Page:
How Jack Ma’s donation will boost Rwanda’s COVID-19 fight

Some of the COVID 19 testing kits received in Rwanda last week from Jack Ma Foundation. (Photos by Collins Mwai)

The COVID 19 testing kits received in Rwanda last week from Jack Ma Foundation has boosted the country’s ability to fight the global Coronavirus pandemic, health officials have said.

Ma who is the founder of Alibaba Group, a philanthropist and investor, recently announced that each African country was to receive at least 20,000 test kits, 100,000 masks, and 1000 medical use protective suits and face shields among others.

 

Rwanda’s batch arrived in the country last week.

 

Ministry of Health officials have told The New Times that the kits will be a huge boost as the country makes efforts to contain the virus which involves testing and treating confirmed cases.

 

Minister of Health Dr. Daniel Ngamije said that the kits are compatible with medical equipment available in Rwanda consequently increasing capacity to contain the ailment.

“Rwanda is very grateful for the timely and generous gift of COVID-19 test kits from the Jack Ma Foundation. The kits work perfectly with the equipment in our laboratories. It is reassuring that we have increased capacity to test those at risk, take appropriate measures to manage the cases, and prevent further infections,” he said.

Dr. Jean Baptiste Mazarati the Head of the Department of Biomedical Services at the Rwanda Biomedical Centre told The New Times that the equipment’s compatibility also ensures that Rwandan health professionals have skills to use them.

The batch received includes testing kits and an array of testing reagents necessary for the process.

The combination, he noted also came in at an ideal time given the global demand in the kits.

“All around the world, there is a huge demand for the kits and few countries are producing and exporting them. The addition to our stock is timely has put our capacity at a good level to respond to the situation,” he said.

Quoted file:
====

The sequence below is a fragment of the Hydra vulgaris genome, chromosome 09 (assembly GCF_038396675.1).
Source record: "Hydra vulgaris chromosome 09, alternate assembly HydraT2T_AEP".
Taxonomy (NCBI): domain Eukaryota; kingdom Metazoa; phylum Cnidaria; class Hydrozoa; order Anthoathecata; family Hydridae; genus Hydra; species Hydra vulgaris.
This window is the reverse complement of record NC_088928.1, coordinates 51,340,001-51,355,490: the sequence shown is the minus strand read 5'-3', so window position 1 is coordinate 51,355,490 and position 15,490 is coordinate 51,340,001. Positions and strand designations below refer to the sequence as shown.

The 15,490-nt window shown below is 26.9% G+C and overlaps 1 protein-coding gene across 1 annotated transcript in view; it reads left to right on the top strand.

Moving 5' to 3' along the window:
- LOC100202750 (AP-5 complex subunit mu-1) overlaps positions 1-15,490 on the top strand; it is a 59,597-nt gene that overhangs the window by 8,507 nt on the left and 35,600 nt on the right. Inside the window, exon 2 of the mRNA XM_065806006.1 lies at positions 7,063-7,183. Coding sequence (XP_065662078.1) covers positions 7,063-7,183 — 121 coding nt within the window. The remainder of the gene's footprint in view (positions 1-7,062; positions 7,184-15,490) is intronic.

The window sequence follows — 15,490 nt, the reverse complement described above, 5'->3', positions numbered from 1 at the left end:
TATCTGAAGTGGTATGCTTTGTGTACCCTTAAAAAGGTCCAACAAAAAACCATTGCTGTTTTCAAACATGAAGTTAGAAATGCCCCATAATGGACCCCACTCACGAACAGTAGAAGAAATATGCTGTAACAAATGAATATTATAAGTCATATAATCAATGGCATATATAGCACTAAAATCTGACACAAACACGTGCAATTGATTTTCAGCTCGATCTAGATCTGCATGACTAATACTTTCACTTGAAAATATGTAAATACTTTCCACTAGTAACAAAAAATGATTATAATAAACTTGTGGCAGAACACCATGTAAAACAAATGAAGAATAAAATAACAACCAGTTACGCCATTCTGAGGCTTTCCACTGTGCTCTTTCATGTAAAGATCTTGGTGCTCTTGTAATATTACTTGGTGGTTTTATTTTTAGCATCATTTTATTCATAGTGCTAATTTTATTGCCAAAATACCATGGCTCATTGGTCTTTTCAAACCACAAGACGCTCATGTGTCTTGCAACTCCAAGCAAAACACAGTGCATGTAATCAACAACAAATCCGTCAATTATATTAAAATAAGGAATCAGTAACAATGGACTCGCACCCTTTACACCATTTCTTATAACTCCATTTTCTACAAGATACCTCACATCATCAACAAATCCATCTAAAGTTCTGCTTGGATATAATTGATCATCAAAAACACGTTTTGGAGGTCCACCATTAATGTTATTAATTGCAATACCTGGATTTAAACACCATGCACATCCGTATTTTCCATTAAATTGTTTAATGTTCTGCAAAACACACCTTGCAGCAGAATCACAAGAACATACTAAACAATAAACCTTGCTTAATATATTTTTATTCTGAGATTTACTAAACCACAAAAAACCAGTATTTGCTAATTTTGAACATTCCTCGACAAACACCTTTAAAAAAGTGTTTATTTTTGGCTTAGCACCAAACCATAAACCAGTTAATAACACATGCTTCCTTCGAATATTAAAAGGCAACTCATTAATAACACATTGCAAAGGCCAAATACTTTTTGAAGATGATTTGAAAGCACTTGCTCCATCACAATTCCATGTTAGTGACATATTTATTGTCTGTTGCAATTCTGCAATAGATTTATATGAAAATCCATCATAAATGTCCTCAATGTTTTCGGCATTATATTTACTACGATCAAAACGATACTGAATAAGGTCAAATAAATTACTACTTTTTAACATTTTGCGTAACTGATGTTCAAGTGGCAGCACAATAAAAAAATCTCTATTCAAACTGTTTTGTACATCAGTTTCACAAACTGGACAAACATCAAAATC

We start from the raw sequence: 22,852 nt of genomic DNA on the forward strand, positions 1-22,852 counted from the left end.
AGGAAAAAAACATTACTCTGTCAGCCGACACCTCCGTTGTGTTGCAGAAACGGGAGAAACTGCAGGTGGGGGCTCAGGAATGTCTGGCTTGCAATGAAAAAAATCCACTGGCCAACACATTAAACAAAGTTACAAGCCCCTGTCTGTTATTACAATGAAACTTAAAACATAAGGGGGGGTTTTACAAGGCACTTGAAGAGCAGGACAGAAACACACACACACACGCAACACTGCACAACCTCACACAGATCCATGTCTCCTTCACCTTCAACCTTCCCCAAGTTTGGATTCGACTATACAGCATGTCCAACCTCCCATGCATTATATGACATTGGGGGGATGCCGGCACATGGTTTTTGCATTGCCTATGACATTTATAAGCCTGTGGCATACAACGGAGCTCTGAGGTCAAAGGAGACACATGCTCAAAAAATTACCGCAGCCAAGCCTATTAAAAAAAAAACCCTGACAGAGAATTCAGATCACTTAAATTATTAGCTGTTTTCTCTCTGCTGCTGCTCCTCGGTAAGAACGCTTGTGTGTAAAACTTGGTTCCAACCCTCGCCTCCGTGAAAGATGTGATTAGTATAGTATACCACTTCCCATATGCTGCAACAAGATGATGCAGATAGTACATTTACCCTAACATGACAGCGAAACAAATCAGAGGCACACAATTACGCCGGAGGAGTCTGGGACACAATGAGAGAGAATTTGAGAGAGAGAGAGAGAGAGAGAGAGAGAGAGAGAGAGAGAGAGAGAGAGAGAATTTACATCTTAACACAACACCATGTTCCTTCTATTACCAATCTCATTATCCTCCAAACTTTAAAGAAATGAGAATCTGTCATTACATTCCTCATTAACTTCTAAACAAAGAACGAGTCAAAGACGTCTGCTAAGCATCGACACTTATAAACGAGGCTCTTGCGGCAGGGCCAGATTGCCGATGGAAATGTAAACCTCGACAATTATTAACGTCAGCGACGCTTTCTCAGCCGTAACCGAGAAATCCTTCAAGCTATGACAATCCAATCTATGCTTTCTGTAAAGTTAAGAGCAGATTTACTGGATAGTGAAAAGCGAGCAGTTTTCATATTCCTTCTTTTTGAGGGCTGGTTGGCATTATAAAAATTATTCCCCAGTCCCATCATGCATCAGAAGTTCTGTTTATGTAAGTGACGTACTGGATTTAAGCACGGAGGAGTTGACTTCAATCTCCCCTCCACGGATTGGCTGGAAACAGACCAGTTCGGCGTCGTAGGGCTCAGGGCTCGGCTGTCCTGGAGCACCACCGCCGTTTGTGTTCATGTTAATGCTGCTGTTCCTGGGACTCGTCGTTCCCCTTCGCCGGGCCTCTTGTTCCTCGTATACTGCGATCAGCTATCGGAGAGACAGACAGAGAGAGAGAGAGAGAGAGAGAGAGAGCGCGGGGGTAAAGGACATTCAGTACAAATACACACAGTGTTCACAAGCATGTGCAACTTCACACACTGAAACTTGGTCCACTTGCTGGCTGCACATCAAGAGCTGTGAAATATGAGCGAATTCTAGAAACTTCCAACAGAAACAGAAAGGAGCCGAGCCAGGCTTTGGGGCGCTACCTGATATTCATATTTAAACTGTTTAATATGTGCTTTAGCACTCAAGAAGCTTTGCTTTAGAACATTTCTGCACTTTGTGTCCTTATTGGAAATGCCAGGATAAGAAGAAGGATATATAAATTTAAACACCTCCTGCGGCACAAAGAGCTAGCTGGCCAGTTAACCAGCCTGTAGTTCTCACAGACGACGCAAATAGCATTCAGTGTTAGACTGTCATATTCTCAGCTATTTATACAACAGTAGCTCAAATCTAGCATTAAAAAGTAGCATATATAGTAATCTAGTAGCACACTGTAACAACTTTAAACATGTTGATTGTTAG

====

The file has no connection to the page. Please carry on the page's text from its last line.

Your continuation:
The kits use PCR Diagnostic method which Dr. Mazarati said apply principles of heating, cooling and amplifying the test subject to amplifying the viral load making it detectable even when it’s in very low amounts.

This means that it can detect the even very low levels of infections among suspected cases as it amplifies to make it detectable.

Currently, Rwanda has the capacity to test over 200 cases daily with staff  taking shifts to ensure suspected cases are handled.

Ordinarily, when a patient’s tests positive for Coronavirus after a test process that takes about 4 hours, health practitioners conduct further investigation to establish if it’s the novel coronavirus.

The standard process globally involves either a dental or nasal swab from the patient.

Dr. Mazarati said that the health professionals are working diligently in the testing and management of the cases to curb the virus. He noted that they have received all possible support from the government boosting their morale on desired outcomes.

So far, Rwanda has 19 confirmed cases as of Sunday,22 March with others being quarantined following their arrival into the country in recent days or having come into contact with confirmed cases

cmwai@newtimesrwanda.com

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